Eliezer watching his father dying is very difficult and painful to watch but, him hearing his father say “Eliezer” as his final words must have been very heartwarming. The father and son relationship closes out here in a tragic way but Eliezer will now feel that love from his father forever and ever. The relationship has come a long way and for it to end like this is terrible but also just as beautiful. Another moment of the beautiful relationship is also seen prior to the passing of Eliezer’s father. While watching his father die, Eliezer remarks, “I did not weep, and it pained me that I could not weep.
But I had no more tears. And, in the depths of my being, in the recesses of my weakened conscience, (Wiesel 112). This quote illustrates the tough conditions that come upon people within the concentration camps. Eliezer is saying here that he cannot cry due to the fact that he has cried to many times within the camps and has run out of tears. Eliezer is extremely bereaved that his father is dying in front of him so he wants to cry. Eliezer is trying forcefully to find those tears to show his father that he cares so much about him but he just can not simply find those tears.
Eliezer dearly loves his father and wants to cry but he just can not. Eliezer fighting and searching for those tears represents the type of love that Eliezer has for his father, the respect and care he has. Also, the relationship is seen to be right when Eliezer promises not to leave his father and leave him at any point. In “Overview of Night”, Dougherty mentions, “Eliezer makes only one thing necessary to him: absolute fidelity to his father. God has broken His covenant, His promises to His people; Eliezer, in contrast, determines… not to violate his covenant with his father” (Dougherty 1).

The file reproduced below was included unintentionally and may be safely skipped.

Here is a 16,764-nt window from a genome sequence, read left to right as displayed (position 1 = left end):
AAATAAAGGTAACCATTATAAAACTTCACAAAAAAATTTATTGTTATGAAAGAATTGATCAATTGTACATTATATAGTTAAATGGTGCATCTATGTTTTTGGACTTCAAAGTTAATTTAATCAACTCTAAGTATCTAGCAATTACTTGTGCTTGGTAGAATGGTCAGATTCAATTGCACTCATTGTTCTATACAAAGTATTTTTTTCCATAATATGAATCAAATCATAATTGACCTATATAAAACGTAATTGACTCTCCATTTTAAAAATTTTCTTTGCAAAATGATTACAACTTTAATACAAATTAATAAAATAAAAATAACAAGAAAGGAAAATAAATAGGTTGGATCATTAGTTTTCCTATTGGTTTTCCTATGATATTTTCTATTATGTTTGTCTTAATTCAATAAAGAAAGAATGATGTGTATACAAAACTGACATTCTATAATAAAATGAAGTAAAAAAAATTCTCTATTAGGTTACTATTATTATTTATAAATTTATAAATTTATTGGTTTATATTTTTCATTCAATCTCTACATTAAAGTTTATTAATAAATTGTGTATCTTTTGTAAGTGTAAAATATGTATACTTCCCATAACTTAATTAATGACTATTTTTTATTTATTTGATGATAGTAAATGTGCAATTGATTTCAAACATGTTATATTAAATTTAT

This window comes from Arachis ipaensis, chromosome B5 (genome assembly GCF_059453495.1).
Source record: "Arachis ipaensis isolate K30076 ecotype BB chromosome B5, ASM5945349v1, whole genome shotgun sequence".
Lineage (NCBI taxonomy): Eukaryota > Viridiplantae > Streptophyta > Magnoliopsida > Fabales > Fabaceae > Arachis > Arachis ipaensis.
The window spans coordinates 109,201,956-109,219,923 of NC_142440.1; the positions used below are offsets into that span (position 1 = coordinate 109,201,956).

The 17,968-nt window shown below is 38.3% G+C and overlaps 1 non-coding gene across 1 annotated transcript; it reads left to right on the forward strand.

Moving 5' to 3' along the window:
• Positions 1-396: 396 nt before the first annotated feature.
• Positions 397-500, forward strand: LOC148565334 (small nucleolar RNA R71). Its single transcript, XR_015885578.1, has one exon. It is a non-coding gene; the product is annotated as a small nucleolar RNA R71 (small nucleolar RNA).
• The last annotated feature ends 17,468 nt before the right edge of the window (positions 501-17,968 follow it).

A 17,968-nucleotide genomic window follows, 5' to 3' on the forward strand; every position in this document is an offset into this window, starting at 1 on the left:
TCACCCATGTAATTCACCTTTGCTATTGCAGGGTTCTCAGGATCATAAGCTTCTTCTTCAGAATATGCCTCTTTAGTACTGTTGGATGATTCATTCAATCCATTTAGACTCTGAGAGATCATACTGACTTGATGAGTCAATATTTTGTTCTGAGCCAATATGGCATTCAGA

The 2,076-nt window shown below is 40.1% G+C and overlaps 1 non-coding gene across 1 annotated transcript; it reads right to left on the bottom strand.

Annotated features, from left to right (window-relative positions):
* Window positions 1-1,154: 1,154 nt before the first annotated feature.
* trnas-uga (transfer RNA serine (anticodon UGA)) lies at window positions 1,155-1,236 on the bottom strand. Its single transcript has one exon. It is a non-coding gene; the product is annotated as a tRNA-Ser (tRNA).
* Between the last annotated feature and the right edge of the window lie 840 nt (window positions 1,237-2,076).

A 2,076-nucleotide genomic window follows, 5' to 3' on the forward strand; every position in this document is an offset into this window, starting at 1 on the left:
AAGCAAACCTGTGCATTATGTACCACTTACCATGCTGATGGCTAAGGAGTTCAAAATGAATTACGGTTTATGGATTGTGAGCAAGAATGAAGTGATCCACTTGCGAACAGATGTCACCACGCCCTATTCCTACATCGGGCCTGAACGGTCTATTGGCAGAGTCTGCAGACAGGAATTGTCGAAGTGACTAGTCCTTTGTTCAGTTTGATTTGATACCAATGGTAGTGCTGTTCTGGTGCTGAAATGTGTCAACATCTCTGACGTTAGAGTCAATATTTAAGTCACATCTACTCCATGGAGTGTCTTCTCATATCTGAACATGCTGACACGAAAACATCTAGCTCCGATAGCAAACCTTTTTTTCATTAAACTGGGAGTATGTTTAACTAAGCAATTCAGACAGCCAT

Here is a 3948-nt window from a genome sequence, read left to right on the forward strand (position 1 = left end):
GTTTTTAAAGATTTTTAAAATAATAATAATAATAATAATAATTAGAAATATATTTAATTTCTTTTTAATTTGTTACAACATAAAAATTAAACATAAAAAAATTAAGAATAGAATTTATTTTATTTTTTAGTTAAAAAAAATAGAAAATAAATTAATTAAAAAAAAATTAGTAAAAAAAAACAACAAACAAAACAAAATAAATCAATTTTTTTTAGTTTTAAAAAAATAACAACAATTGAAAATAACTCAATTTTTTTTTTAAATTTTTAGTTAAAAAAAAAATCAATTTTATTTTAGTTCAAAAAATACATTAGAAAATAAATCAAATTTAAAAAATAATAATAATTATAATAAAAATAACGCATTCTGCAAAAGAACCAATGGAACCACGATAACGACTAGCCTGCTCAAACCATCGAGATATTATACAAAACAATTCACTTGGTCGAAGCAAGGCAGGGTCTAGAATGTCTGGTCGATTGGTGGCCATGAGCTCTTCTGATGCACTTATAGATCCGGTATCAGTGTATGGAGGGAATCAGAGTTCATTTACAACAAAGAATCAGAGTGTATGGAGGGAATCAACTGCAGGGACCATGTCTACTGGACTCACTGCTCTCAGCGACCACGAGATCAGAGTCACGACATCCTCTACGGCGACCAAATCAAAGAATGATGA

This quote illustrates that Eliezer is going to stay fully faithful to his father, he will believe in him, trust him, and follow him. Eliezer wants to respect and be with his father throughout the terrible times in the concentration camps. He his father to be the one person that he will be with at all times. That is the one thing he wants to be necessary for the time being. This shows the amount of faith and hope that Eliezer has for his father. This adds to the relationship between the two. Now Eliezer realizes that he can trust his father and can solely believe in him.
Their relationship is on a high note here as the two are closer than ever. As a result, Eliezer and his father’s relationship is seen to be picture perfect at this point of the novel. Eliezer has found the love for his father that he has never had before. He realizes these things as his father is dying, prior to him dying, and when he chooses to believe in his father and wants to stick with him during their times inside the concentration camps. Their relationship seems to be wonderful here as it is truly heartwarming and beautiful. Their love seems to be unbreakable as it has taken them a long time to find this peak of love and connection.
Wiesel uses an effective father and son relationship to illustrate the effects of what concentration camps have on human beings. Eliezer and his father’s relationship starts from being quite poor and a little sad to a growing and very heartwarming relationship, and then finishing with an almost picture perfect relationship. Concentration camps effect many people differently; tears people apart, brings them together etc. The relationship seen in this novel only gives a glimpse of what it is really like in the camps. No one ever wishes to go back to those times.